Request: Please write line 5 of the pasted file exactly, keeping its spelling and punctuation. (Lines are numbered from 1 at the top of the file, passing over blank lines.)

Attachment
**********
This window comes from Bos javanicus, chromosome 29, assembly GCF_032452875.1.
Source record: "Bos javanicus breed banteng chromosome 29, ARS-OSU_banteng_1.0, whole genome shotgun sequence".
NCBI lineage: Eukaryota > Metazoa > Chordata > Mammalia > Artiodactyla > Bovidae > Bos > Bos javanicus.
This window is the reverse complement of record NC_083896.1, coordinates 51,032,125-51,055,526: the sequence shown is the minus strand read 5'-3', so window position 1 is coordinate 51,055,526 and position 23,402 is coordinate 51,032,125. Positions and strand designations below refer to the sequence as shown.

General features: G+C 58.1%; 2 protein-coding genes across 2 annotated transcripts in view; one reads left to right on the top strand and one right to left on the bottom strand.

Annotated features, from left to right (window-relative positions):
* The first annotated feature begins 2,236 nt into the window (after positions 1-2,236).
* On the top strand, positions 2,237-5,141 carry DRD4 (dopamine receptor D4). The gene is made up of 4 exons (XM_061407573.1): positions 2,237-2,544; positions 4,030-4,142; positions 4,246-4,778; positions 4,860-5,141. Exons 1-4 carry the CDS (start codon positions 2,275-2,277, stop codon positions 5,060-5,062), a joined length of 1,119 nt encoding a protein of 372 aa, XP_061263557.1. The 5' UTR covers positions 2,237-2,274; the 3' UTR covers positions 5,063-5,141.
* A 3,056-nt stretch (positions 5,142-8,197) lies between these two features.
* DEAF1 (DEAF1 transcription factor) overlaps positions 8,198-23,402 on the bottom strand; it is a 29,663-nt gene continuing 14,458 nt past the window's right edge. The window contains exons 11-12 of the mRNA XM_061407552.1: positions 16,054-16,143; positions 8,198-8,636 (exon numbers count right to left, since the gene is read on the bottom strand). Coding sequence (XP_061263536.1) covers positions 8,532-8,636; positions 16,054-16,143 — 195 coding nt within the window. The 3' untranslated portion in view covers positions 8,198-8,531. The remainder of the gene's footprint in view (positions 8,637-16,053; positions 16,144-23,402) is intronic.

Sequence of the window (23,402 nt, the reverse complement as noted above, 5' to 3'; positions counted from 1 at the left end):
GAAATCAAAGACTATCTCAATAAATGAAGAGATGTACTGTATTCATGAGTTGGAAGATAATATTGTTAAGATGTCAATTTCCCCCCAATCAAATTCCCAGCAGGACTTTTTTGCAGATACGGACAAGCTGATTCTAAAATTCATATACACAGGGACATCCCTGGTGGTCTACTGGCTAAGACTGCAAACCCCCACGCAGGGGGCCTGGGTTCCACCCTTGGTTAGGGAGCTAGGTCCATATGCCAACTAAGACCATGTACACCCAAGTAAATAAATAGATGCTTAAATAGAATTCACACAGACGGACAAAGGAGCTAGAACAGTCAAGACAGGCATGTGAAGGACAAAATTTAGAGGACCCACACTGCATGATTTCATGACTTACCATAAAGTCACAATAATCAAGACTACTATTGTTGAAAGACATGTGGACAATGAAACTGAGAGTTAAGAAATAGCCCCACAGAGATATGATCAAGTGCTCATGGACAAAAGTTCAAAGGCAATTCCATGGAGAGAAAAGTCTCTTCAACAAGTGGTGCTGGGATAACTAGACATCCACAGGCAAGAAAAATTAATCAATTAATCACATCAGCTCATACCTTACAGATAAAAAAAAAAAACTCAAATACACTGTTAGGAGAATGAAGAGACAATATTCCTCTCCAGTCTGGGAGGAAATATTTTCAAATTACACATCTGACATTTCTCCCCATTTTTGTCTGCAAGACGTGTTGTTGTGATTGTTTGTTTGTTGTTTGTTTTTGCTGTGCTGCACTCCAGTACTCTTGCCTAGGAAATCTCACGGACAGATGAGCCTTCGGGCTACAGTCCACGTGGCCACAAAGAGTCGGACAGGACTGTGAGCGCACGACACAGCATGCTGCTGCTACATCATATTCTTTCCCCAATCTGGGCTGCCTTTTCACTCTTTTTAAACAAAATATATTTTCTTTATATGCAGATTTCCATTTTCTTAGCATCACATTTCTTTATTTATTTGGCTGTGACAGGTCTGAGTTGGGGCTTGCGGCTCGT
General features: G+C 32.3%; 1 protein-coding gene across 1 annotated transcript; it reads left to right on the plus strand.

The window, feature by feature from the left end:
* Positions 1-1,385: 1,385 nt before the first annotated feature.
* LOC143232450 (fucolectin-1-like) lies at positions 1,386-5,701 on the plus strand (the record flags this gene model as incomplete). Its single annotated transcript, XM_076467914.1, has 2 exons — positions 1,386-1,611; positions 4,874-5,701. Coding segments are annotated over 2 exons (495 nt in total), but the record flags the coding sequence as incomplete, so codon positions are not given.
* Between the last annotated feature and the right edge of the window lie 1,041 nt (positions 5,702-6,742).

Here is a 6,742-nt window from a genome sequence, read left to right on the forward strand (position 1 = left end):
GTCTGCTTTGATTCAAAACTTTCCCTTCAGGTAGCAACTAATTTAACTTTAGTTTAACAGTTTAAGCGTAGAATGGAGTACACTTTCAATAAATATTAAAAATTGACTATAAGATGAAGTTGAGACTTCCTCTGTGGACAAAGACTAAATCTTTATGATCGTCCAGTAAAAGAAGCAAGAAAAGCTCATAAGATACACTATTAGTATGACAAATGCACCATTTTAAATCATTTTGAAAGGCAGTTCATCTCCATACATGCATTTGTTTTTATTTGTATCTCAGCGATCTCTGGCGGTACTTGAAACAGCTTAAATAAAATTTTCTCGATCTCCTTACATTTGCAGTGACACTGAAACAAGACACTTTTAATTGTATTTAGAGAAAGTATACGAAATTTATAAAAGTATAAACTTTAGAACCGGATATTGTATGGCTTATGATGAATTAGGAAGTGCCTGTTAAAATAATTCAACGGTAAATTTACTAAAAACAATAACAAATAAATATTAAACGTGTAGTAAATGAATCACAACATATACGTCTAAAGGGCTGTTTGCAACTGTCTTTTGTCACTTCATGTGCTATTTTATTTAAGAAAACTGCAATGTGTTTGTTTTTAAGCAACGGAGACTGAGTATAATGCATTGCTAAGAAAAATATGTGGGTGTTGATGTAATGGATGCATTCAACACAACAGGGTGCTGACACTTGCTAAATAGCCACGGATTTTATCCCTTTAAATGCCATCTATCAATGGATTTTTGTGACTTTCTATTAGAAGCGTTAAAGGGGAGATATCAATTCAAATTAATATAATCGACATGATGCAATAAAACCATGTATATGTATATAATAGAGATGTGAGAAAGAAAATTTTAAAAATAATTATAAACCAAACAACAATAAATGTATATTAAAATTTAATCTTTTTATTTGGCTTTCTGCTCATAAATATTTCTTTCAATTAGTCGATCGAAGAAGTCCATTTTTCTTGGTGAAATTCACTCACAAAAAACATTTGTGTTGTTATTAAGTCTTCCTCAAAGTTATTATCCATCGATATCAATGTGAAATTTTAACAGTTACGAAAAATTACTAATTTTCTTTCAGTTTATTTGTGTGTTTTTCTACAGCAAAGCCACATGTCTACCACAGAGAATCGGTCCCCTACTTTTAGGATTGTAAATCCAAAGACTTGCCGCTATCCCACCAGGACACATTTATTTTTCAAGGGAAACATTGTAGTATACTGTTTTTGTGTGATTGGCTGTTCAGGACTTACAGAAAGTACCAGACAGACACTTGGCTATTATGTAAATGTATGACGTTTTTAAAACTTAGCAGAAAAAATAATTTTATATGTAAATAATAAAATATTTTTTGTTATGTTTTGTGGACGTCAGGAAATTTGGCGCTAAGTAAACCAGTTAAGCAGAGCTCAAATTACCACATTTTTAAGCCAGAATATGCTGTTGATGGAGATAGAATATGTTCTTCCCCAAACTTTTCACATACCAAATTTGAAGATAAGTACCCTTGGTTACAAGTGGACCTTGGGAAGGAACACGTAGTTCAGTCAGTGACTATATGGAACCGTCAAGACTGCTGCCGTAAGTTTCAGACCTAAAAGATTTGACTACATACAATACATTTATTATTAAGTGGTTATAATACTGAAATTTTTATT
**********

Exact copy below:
General features: G+C 58.1%; 2 protein-coding genes across 2 annotated transcripts in view; one reads left to right on the top strand and one right to left on the bottom strand.